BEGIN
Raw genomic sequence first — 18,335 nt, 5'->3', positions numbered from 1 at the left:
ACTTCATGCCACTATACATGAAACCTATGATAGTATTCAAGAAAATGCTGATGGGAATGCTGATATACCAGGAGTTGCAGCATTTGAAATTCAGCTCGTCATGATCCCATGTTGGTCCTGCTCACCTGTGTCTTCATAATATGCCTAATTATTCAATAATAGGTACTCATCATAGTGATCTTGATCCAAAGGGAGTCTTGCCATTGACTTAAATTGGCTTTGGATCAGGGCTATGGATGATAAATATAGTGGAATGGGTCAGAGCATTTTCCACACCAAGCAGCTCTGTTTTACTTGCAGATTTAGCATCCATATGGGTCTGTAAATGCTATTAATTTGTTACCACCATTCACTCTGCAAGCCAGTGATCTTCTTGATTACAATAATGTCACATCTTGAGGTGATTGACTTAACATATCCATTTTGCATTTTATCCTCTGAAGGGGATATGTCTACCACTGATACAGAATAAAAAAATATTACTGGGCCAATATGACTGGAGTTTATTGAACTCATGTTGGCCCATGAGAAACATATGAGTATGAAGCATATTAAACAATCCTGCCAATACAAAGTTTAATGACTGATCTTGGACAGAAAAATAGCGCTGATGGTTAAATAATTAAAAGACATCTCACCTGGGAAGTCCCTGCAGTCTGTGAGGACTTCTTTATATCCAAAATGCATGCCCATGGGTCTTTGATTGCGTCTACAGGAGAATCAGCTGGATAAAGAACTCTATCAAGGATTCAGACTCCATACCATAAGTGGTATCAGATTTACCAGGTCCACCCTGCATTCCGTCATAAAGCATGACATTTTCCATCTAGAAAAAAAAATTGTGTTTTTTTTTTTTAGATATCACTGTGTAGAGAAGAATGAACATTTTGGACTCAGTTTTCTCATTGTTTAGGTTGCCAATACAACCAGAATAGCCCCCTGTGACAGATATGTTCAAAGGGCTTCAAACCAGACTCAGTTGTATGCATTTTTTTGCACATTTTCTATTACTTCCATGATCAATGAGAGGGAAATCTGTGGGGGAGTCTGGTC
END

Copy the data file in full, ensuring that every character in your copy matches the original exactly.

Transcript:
Raw genomic sequence first — 18,335 nt, 5'->3', positions numbered from 1 at the left:
ACTTCATGCCACTATACATGAAACCTATGATAGTATTCAAGAAAATGCTGATGGGAATGCTGATATACCAGGAGTTGCAGCATTTGAAATTCAGCTCGTCATGATCCCATGTTGGTCCTGCTCACCTGTGTCTTCATAATATGCCTAATTATTCAATAATAGGTACTCATCATAGTGATCTTGATCCAAAGGGAGTCTTGCCATTGACTTAAATTGGCTTTGGATCAGGGCTATGGATGATAAATATAGTGGAATGGGTCAGAGCATTTTCCACACCAAGCAGCTCTGTTTTACTTGCAGATTTAGCATCCATATGGGTCTGTAAATGCTATTAATTTGTTACCACCATTCACTCTGCAAGCCAGTGATCTTCTTGATTACAATAATGTCACATCTTGAGGTGATTGACTTAACATATCCATTTTGCATTTTATCCTCTGAAGGGGATATGTCTACCACTGATACAGAATAAAAAAATATTACTGGGCCAATATGACTGGAGTTTATTGAACTCATGTTGGCCCATGAGAAACATATGAGTATGAAGCATATTAAACAATCCTGCCAATACAAAGTTTAATGACTGATCTTGGACAGAAAAATAGCGCTGATGGTTAAATAATTAAAAGACATCTCACCTGGGAAGTCCCTGCAGTCTGTGAGGACTTCTTTATATCCAAAATGCATGCCCATGGGTCTTTGATTGCGTCTACAGGAGAATCAGCTGGATAAAGAACTCTATCAAGGATTCAGACTCCATACCATAAGTGGTATCAGATTTACCAGGTCCACCCTGCATTCCGTCATAAAGCATGACATTTTCCATCTAGAAAAAAAAATTGTGTTTTTTTTTTTTAGATATCACTGTGTAGAGAAGAATGAACATTTTGGACTCAGTTTTCTCATTGTTTAGGTTGCCAATACAACCAGAATAGCCCCCTGTGACAGATATGTTCAAAGGGCTTCAAACCAGACTCAGTTGTATGCATTTTTTTGCACATTTTCTATTACTTCCATGATCAATGAGAGGGAAATCTGTGGGGGAGTCTGGTC